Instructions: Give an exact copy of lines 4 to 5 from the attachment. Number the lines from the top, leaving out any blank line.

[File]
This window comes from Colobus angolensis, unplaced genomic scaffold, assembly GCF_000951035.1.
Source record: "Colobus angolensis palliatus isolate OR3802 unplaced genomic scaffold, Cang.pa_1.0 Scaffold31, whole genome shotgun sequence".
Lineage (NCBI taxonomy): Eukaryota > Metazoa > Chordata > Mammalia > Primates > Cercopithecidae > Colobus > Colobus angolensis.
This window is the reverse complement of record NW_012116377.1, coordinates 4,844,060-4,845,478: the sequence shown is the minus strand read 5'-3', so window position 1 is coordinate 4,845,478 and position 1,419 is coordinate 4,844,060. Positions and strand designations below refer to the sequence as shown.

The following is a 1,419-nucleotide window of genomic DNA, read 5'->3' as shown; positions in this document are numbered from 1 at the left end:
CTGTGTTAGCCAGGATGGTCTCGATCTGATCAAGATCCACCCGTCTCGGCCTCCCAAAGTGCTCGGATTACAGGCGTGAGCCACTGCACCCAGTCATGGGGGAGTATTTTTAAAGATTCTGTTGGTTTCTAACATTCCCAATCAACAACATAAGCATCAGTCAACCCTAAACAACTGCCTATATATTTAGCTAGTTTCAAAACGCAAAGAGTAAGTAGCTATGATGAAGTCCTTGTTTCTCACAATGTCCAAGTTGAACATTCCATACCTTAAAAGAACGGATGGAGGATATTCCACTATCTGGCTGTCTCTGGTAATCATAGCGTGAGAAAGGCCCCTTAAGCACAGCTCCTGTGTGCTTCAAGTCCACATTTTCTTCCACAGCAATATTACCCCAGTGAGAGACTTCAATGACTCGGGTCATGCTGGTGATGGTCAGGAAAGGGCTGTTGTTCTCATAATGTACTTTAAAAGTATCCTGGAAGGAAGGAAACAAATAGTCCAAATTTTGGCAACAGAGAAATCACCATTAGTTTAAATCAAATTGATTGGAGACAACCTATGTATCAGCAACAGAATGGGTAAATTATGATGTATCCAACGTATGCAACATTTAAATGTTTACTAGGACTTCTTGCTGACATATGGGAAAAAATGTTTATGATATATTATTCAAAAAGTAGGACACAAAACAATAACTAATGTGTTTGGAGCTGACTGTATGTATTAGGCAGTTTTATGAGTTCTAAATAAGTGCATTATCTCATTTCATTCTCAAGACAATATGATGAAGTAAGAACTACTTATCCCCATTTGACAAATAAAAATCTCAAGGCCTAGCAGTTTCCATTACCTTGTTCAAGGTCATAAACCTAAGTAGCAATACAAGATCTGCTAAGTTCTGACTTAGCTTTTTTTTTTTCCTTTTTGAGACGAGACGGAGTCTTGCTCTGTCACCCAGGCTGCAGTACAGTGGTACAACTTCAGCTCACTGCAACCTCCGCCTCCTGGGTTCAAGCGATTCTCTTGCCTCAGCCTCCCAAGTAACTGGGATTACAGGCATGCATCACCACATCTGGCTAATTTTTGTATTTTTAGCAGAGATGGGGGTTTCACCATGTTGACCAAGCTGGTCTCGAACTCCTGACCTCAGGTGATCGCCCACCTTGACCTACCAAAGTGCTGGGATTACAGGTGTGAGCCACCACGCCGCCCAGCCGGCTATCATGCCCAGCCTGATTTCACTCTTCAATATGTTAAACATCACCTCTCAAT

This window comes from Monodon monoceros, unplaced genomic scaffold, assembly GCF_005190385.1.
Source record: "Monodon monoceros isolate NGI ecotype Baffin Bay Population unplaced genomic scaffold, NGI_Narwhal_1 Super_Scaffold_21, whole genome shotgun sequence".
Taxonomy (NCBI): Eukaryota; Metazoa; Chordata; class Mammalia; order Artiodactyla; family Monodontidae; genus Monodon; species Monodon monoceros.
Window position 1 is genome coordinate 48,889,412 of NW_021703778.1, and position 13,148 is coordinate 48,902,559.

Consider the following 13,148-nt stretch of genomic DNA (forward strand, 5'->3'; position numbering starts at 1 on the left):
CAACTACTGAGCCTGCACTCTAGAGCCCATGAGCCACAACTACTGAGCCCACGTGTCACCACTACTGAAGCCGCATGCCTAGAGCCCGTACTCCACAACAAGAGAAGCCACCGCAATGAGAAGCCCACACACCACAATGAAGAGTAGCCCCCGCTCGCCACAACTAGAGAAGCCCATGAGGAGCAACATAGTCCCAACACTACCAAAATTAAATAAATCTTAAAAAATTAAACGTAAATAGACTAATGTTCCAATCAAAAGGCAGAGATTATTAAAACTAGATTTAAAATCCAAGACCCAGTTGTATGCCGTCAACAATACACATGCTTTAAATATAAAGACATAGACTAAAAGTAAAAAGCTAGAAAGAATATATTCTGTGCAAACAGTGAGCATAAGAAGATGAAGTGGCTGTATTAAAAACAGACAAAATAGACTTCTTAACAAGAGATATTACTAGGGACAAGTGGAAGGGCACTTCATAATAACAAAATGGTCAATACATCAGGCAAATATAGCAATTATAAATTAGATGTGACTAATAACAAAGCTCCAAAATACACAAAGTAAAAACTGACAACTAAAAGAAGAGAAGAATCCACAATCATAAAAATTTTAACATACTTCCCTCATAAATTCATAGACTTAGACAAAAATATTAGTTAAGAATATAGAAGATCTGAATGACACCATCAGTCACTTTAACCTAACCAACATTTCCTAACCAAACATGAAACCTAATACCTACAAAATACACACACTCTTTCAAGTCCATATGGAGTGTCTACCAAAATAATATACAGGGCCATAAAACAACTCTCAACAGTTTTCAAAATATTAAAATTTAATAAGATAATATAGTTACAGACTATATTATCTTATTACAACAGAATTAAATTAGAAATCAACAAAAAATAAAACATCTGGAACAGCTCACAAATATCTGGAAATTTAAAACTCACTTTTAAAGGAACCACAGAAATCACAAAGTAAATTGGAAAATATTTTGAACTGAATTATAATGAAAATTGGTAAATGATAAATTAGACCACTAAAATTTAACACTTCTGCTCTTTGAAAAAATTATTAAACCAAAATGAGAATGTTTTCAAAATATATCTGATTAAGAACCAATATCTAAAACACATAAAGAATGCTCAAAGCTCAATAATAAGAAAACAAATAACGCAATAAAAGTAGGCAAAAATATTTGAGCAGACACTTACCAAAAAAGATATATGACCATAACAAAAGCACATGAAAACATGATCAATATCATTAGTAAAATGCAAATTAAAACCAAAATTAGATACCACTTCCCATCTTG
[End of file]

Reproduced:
This window is the reverse complement of record NW_012116377.1, coordinates 4,844,060-4,845,478: the sequence shown is the minus strand read 5'-3', so window position 1 is coordinate 4,845,478 and position 1,419 is coordinate 4,844,060. Positions and strand designations below refer to the sequence as shown.

The following is a 1,419-nucleotide window of genomic DNA, read 5'->3' as shown; positions in this document are numbered from 1 at the left end: